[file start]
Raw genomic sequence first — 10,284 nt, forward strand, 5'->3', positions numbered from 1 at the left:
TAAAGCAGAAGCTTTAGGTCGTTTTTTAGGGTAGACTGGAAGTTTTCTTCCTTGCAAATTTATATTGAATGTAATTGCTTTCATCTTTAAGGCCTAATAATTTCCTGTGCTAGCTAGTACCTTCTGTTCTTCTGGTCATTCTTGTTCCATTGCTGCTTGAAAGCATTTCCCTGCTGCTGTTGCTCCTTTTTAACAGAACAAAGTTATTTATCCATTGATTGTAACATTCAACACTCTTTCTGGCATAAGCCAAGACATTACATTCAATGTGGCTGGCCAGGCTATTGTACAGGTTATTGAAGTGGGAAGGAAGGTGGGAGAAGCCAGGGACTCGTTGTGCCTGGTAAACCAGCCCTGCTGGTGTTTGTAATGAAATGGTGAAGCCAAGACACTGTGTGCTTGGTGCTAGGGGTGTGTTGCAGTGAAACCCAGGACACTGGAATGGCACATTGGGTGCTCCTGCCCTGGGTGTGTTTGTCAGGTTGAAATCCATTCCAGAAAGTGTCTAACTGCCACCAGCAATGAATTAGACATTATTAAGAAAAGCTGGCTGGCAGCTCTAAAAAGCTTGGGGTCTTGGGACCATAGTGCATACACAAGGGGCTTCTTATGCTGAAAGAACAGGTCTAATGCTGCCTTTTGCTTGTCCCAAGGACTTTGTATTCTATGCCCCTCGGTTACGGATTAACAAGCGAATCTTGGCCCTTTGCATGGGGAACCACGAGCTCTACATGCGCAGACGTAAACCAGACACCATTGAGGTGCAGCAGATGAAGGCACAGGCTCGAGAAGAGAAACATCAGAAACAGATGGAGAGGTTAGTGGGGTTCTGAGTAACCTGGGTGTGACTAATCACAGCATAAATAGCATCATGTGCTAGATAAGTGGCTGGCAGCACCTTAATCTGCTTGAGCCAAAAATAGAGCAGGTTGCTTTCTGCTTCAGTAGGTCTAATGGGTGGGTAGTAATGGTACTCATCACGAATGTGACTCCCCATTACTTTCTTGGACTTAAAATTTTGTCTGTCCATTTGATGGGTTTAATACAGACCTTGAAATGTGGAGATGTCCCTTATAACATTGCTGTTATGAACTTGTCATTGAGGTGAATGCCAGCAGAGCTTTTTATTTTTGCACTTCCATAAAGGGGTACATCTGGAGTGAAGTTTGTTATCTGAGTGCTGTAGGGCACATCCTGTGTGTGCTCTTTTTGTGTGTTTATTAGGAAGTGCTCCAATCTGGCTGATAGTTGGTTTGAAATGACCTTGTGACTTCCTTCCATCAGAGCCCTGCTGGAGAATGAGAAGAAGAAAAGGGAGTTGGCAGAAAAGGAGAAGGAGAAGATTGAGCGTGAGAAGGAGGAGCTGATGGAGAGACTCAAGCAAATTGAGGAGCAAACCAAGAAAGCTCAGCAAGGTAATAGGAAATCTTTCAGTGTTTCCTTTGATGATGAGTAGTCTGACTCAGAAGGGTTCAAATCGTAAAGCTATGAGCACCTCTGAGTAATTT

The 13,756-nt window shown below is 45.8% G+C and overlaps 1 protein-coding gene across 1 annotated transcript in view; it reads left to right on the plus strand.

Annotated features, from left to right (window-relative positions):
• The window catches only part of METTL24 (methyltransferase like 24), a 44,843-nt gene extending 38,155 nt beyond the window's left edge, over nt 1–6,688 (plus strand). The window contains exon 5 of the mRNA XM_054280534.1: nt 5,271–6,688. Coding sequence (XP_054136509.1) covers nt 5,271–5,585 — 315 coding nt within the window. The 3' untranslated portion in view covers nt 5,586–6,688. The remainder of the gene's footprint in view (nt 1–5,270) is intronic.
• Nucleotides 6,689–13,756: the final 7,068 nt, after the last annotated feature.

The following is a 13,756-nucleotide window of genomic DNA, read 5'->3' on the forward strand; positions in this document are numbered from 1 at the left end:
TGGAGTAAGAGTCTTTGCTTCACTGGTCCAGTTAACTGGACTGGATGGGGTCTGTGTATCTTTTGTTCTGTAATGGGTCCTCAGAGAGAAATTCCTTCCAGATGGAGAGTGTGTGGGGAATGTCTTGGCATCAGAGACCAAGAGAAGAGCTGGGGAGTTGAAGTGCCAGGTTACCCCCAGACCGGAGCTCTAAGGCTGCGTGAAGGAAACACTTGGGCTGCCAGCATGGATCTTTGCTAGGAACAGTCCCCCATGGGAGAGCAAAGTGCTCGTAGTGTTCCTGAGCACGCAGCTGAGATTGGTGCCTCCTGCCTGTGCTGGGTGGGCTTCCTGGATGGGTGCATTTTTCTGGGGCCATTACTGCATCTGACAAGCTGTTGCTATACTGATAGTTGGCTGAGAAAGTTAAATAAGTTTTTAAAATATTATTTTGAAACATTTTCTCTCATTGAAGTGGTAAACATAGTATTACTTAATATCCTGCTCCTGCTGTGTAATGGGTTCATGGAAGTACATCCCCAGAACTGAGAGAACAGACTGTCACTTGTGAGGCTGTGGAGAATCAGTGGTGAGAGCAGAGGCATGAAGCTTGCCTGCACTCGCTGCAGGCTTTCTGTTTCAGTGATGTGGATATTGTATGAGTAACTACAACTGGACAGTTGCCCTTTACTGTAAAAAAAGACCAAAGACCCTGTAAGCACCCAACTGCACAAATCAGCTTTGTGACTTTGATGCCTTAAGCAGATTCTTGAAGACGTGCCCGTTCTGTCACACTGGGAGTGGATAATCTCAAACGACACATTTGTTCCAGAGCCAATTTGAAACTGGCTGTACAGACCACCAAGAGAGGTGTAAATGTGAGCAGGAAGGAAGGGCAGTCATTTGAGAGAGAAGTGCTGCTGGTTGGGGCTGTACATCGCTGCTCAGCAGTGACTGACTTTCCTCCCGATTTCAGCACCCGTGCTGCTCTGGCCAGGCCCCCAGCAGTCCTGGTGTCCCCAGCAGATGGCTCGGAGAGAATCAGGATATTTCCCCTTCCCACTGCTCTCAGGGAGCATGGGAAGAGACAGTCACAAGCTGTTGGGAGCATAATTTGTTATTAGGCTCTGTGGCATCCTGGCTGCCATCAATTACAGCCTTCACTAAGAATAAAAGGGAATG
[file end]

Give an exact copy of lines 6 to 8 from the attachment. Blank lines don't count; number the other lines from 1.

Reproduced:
• Nucleotides 6,689–13,756: the final 7,068 nt, after the last annotated feature.

The following is a 13,756-nucleotide window of genomic DNA, read 5'->3' on the forward strand; positions in this document are numbered from 1 at the left end:
TGGAGTAAGAGTCTTTGCTTCACTGGTCCAGTTAACTGGACTGGATGGGGTCTGTGTATCTTTTGTTCTGTAATGGGTCCTCAGAGAGAAATTCCTTCCAGATGGAGAGTGTGTGGGGAATGTCTTGGCATCAGAGACCAAGAGAAGAGCTGGGGAGTTGAAGTGCCAGGTTACCCCCAGACCGGAGCTCTAAGGCTGCGTGAAGGAAACACTTGGGCTGCCAGCATGGATCTTTGCTAGGAACAGTCCCCCATGGGAGAGCAAAGTGCTCGTAGTGTTCCTGAGCACGCAGCTGAGATTGGTGCCTCCTGCCTGTGCTGGGTGGGCTTCCTGGATGGGTGCATTTTTCTGGGGCCATTACTGCATCTGACAAGCTGTTGCTATACTGATAGTTGGCTGAGAAAGTTAAATAAGTTTTTAAAATATTATTTTGAAACATTTTCTCTCATTGAAGTGGTAAACATAGTATTACTTAATATCCTGCTCCTGCTGTGTAATGGGTTCATGGAAGTACATCCCCAGAACTGAGAGAACAGACTGTCACTTGTGAGGCTGTGGAGAATCAGTGGTGAGAGCAGAGGCATGAAGCTTGCCTGCACTCGCTGCAGGCTTTCTGTTTCAGTGATGTGGATATTGTATGAGTAACTACAACTGGACAGTTGCCCTTTACTGTAAAAAAAGACCAAAGACCCTGTAAGCACCCAACTGCACAAATCAGCTTTGTGACTTTGATGCCTTAAGCAGATTCTTGAAGACGTGCCCGTTCTGTCACACTGGGAGTGGATAATCTCAAACGACACATTTGTTCCAGAGCCAATTTGAAACTGGCTGTACAGACCACCAAGAGAGGTGTAAATGTGAGCAGGAAGGAAGGGCAGTCATTTGAGAGAGAAGTGCTGCTGGTTGGGGCTGTACATCGCTGCTCAGCAGTGACTGACTTTCCTCCCGATTTCAGCACCCGTGCTGCTCTGGCCAGGCCCCCAGCAGTCCTGGTGTCCCCAGCAGATGGCTCGGAGAGAATCAGGATATTTCCCCTTCCCACTGCTCTCAGGGAGCATGGGAAGAGACAGTCACAAGCTGTTGGGAGCATAATTTGTTATTAGGCTCTGTGGCATCCTGGCTGCCATCAATTACAGCCTTCACTAAGAATAAAAGGGAATG